We also saw (or heard) many birds, frogs, turtles, geese and even a pair of wood ducks!
After about 1 hour of exploration, the water samples and organisms were brought back to the Hunnewell Building lecture hall for further examination and identification. Using pipettes and Petri dishes, collected samples were observed under microscopes, where whole new worlds were revealed! By comparing body structures, shape and size to ID sheets and field guides, teachers were able to determine what they were looking at, and share in the excitement of discovery and learning. Under magnification, we saw copepods with egg sacs, and noticed that many of the water fleas had eggs in a brood pouch.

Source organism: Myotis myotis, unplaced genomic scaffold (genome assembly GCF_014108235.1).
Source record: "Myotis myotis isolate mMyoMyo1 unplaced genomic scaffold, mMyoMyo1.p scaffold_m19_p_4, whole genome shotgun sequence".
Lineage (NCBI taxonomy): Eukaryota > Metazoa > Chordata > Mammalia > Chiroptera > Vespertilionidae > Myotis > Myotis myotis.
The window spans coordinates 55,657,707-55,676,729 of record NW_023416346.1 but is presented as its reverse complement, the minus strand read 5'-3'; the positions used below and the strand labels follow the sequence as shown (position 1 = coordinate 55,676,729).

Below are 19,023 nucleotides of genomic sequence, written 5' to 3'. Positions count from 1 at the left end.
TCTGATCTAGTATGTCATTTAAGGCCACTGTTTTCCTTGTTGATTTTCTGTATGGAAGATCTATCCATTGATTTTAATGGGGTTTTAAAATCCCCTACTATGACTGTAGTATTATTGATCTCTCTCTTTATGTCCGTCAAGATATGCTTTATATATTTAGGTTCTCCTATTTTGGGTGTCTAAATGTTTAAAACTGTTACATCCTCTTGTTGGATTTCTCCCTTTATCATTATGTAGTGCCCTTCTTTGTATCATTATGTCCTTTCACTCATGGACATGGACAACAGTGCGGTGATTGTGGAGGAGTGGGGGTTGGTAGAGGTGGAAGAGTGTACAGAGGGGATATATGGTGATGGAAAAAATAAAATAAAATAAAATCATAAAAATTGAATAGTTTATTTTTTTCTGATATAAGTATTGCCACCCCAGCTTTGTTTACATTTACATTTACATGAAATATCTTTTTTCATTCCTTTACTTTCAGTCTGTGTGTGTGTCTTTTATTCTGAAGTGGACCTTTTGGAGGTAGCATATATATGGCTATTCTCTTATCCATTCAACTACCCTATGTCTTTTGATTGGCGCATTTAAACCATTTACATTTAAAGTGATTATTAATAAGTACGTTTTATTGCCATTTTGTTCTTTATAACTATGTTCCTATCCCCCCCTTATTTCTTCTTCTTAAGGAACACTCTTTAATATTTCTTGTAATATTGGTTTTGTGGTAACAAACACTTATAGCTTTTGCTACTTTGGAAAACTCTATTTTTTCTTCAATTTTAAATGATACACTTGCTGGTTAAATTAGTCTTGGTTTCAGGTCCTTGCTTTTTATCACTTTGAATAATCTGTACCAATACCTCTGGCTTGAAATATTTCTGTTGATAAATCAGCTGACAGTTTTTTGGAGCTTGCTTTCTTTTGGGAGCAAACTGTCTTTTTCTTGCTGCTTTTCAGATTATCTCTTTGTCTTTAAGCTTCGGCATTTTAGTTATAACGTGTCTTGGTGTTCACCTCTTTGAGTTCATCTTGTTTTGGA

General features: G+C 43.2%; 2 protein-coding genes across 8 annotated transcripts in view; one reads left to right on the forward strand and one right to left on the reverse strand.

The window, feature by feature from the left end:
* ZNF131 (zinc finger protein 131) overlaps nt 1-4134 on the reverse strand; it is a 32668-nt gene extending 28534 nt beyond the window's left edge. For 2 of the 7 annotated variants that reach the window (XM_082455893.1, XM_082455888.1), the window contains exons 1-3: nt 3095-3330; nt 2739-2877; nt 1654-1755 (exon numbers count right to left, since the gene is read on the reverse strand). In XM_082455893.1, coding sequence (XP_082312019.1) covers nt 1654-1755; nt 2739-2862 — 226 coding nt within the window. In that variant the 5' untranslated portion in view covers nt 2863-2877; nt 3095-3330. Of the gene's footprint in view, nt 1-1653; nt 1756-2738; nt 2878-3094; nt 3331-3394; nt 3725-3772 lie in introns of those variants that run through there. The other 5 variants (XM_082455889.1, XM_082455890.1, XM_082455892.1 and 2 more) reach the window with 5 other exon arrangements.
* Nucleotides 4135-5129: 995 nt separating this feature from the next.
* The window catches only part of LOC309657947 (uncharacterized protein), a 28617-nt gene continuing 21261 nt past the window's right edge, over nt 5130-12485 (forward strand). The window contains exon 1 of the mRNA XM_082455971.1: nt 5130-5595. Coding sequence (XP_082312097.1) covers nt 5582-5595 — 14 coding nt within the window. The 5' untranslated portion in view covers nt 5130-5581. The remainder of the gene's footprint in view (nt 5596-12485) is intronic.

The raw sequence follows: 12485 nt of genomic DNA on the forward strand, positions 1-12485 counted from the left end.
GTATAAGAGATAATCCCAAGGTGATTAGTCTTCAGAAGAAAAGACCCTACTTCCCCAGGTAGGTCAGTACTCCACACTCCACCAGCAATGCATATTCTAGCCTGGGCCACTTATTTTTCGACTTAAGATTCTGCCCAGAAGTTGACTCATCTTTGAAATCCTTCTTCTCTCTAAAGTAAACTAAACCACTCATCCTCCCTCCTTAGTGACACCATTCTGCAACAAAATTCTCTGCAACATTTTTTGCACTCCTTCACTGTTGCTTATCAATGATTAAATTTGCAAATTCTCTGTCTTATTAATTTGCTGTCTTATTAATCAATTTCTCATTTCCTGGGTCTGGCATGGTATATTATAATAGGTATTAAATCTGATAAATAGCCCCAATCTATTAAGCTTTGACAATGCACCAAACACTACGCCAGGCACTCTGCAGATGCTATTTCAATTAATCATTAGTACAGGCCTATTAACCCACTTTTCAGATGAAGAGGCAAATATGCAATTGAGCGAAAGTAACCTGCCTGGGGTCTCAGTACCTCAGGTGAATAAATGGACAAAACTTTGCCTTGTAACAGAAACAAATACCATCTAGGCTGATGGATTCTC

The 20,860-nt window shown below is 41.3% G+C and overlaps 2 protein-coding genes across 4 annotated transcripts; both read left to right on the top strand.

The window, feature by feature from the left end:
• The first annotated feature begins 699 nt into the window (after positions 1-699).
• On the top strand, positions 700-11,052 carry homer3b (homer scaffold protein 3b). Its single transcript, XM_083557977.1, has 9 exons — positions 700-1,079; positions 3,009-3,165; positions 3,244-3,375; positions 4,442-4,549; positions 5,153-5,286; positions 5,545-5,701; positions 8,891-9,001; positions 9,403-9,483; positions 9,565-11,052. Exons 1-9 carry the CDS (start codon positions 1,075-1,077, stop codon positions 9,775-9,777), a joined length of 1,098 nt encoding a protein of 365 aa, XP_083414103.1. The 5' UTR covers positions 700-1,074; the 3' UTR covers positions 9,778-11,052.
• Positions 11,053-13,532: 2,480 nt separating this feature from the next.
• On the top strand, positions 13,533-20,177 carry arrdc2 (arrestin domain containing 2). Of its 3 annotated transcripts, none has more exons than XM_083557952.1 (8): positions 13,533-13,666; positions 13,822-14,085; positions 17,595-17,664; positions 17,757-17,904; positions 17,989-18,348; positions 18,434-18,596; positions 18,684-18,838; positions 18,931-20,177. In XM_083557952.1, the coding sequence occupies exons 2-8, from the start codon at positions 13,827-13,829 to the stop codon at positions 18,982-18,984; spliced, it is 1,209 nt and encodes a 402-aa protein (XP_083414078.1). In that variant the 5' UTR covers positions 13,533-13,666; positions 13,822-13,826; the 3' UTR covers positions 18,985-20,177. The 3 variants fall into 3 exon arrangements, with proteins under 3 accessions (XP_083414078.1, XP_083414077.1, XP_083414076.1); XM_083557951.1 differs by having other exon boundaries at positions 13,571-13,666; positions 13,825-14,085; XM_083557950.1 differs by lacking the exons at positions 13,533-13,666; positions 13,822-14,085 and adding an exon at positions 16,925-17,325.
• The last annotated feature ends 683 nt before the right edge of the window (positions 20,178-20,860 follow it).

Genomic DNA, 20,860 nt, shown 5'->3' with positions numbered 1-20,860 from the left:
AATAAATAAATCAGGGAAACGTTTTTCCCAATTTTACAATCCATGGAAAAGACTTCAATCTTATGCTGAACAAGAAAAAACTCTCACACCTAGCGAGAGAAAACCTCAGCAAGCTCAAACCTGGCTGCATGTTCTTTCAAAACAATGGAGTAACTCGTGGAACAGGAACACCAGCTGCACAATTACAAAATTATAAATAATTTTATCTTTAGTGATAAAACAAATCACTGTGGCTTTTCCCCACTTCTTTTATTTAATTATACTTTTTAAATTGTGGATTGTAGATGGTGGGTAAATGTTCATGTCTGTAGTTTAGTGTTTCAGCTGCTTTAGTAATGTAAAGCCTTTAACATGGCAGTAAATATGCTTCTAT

Teachers gained an appreciation for biodiversity of animal life in freshwater ponds, and learned simple techniques for collecting samples and examining them under all types of magnification devices. Learning to “do” science in the field, and using tools back in the classroom for identification and gaining knowledge is an exciting way for teachers and their students to work as scientists.
The Arboretum for Educators aims to introduce Boston teachers to outdoor education with a variety of experiences in the landscape that highlight life science concepts. Activities are meant to be easily replicated in outdoor classrooms at schools, or other outdoor spaces near where the students learn, as well as provide teachers with knowledge and opportunities to lead self-guided field trips in the Arboretum landscape. Our next Arboretum for Educators is June 3, 2017.